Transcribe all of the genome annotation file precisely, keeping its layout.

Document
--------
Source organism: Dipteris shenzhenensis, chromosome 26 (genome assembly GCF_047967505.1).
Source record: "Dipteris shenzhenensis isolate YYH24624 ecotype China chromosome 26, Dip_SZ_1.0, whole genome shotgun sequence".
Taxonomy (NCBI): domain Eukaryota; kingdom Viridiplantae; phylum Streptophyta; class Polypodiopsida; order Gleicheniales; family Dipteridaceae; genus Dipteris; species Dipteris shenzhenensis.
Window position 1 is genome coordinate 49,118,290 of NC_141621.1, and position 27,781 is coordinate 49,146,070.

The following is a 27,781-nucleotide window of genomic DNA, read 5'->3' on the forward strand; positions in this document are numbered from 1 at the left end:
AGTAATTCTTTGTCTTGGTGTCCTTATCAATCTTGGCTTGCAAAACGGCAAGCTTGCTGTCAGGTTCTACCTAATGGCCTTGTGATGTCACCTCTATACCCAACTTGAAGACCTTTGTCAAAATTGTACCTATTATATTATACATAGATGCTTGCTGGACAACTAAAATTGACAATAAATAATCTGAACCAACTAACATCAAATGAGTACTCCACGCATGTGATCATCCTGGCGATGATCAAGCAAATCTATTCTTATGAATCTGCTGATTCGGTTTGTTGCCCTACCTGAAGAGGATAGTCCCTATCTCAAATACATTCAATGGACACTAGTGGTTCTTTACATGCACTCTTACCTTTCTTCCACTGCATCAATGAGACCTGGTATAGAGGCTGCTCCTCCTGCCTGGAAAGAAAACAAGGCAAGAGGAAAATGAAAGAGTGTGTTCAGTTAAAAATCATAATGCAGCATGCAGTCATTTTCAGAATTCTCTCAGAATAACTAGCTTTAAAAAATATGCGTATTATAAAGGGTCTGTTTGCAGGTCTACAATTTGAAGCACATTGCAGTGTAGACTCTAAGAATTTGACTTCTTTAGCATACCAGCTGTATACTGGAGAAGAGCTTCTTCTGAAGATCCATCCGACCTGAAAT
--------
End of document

Source organism: Dipteris shenzhenensis, chromosome 26 (genome assembly GCF_047967505.1).
Source record: "Dipteris shenzhenensis isolate YYH24624 ecotype China chromosome 26, Dip_SZ_1.0, whole genome shotgun sequence".
Taxonomy (NCBI): domain Eukaryota; kingdom Viridiplantae; phylum Streptophyta; class Polypodiopsida; order Gleicheniales; family Dipteridaceae; genus Dipteris; species Dipteris shenzhenensis.
Window position 1 is genome coordinate 49,118,290 of NC_141621.1, and position 27,781 is coordinate 49,146,070.

The following is a 27,781-nucleotide window of genomic DNA, read 5'->3' on the forward strand; positions in this document are numbered from 1 at the left end:
AGTAATTCTTTGTCTTGGTGTCCTTATCAATCTTGGCTTGCAAAACGGCAAGCTTGCTGTCAGGTTCTACCTAATGGCCTTGTGATGTCACCTCTATACCCAACTTGAAGACCTTTGTCAAAATTGTACCTATTATATTATACATAGATGCTTGCTGGACAACTAAAATTGACAATAAATAATCTGAACCAACTAACATCAAATGAGTACTCCACGCATGTGATCATCCTGGCGATGATCAAGCAAATCTATTCTTATGAATCTGCTGATTCGGTTTGTTGCCCTACCTGAAGAGGATAGTCCCTATCTCAAATACATTCAATGGACACTAGTGGTTCTTTACATGCACTCTTACCTTTCTTCCACTGCATCAATGAGACCTGGTATAGAGGCTGCTCCTCCTGCCTGGAAAGAAAACAAGGCAAGAGGAAAATGAAAGAGTGTGTTCAGTTAAAAATCATAATGCAGCATGCAGTCATTTTCAGAATTCTCTCAGAATAACTAGCTTTAAAAAATATGCGTATTATAAAGGGTCTGTTTGCAGGTCTACAATTTGAAGCACATTGCAGTGTAGACTCTAAGAATTTGACTTCTTTAGCATACCAGCTGTATACTGGAGAAGAGCTTCTTCTGAAGATCCATCCGACCTGAAAT